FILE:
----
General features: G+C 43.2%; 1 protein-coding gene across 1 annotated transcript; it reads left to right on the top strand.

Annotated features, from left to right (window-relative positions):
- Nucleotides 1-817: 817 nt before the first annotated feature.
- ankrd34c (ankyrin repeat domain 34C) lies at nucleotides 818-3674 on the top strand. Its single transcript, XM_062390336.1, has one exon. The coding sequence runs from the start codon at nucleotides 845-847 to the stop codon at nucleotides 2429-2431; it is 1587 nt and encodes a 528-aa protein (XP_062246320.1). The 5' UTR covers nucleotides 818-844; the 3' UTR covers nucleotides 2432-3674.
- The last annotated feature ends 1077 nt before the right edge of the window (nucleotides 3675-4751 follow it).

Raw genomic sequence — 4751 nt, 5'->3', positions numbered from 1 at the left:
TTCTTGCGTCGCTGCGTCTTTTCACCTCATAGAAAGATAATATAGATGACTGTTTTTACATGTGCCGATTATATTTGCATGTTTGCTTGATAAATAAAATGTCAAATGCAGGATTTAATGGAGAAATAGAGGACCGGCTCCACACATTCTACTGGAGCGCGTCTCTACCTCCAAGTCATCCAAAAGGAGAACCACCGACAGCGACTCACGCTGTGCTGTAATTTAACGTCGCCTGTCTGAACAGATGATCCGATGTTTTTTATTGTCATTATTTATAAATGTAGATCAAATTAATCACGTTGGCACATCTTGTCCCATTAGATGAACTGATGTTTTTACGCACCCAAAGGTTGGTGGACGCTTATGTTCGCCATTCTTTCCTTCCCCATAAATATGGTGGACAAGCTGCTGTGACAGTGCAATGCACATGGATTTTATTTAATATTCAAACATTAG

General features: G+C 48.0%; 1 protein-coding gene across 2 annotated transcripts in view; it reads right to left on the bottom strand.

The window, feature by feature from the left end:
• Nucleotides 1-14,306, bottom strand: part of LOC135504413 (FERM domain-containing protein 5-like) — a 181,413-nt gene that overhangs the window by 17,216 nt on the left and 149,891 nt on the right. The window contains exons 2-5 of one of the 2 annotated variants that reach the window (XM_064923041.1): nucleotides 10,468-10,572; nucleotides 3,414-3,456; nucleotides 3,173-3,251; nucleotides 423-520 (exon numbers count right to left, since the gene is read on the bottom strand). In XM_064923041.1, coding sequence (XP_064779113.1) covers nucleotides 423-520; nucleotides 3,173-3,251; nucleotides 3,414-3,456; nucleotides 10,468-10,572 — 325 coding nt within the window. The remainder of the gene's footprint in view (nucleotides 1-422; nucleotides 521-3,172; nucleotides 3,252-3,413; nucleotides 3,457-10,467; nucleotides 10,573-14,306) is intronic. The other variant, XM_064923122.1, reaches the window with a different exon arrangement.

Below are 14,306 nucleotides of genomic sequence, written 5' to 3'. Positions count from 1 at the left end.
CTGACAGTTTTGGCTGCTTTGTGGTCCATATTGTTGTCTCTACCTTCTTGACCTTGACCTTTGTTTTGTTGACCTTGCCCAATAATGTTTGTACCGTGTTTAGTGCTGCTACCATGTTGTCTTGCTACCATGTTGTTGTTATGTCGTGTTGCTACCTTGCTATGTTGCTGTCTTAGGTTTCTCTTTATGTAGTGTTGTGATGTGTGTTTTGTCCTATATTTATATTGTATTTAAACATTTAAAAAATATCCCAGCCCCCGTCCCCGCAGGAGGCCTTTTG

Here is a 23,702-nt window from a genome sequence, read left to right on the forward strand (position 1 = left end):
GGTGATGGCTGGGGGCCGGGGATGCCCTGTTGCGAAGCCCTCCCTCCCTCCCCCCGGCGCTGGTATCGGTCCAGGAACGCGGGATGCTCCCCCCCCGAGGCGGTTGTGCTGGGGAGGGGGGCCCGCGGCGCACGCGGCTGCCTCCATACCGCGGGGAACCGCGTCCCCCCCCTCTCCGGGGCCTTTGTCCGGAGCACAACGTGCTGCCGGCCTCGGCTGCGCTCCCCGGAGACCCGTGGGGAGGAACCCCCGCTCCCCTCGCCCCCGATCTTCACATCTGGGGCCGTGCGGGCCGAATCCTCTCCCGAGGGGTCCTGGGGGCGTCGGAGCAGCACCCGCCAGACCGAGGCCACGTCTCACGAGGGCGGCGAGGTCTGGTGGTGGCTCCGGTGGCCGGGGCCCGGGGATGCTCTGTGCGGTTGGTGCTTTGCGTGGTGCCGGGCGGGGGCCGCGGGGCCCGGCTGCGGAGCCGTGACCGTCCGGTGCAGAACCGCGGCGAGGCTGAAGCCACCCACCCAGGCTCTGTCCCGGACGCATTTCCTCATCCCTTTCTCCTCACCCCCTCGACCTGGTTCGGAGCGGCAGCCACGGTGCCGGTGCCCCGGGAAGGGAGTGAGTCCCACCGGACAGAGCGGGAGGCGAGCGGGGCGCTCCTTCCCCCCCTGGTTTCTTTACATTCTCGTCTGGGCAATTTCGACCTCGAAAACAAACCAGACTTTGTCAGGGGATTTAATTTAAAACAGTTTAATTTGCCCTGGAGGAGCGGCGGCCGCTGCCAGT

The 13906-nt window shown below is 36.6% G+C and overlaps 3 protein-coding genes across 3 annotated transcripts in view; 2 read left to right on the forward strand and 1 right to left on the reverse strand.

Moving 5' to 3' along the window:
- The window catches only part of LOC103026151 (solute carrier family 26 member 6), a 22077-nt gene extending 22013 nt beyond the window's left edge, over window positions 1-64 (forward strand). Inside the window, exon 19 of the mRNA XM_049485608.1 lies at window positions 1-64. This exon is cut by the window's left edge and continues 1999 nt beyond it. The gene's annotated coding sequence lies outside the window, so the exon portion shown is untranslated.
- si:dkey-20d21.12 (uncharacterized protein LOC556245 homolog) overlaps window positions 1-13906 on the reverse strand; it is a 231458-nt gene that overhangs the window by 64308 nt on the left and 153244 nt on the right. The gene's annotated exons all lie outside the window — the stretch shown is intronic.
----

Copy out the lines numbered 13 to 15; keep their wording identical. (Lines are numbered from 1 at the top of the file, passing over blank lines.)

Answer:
Here is a 23,702-nt window from a genome sequence, read left to right on the forward strand (position 1 = left end):
GGTGATGGCTGGGGGCCGGGGATGCCCTGTTGCGAAGCCCTCCCTCCCTCCCCCCGGCGCTGGTATCGGTCCAGGAACGCGGGATGCTCCCCCCCCGAGGCGGTTGTGCTGGGGAGGGGGGCCCGCGGCGCACGCGGCTGCCTCCATACCGCGGGGAACCGCGTCCCCCCCCTCTCCGGGGCCTTTGTCCGGAGCACAACGTGCTGCCGGCCTCGGCTGCGCTCCCCGGAGACCCGTGGGGAGGAACCCCCGCTCCCCTCGCCCCCGATCTTCACATCTGGGGCCGTGCGGGCCGAATCCTCTCCCGAGGGGTCCTGGGGGCGTCGGAGCAGCACCCGCCAGACCGAGGCCACGTCTCACGAGGGCGGCGAGGTCTGGTGGTGGCTCCGGTGGCCGGGGCCCGGGGATGCTCTGTGCGGTTGGTGCTTTGCGTGGTGCCGGGCGGGGGCCGCGGGGCCCGGCTGCGGAGCCGTGACCGTCCGGTGCAGAACCGCGGCGAGGCTGAAGCCACCCACCCAGGCTCTGTCCCGGACGCATTTCCTCATCCCTTTCTCCTCACCCCCTCGACCTGGTTCGGAGCGGCAGCCACGGTGCCGGTGCCCCGGGAAGGGAGTGAGTCCCACCGGACAGAGCGGGAGGCGAGCGGGGCGCTCCTTCCCCCCCTGGTTTCTTTACATTCTCGTCTGGGCAATTTCGACCTCGAAAACAAACCAGACTTTGTCAGGGGATTTAATTTAAAACAGTTTAATTTGCCCTGGAGGAGCGGCGGCCGCTGCCAGT

The 13906-nt window shown below is 36.6% G+C and overlaps 3 protein-coding genes across 3 annotated transcripts in view; 2 read left to right on the forward strand and 1 right to left on the reverse strand.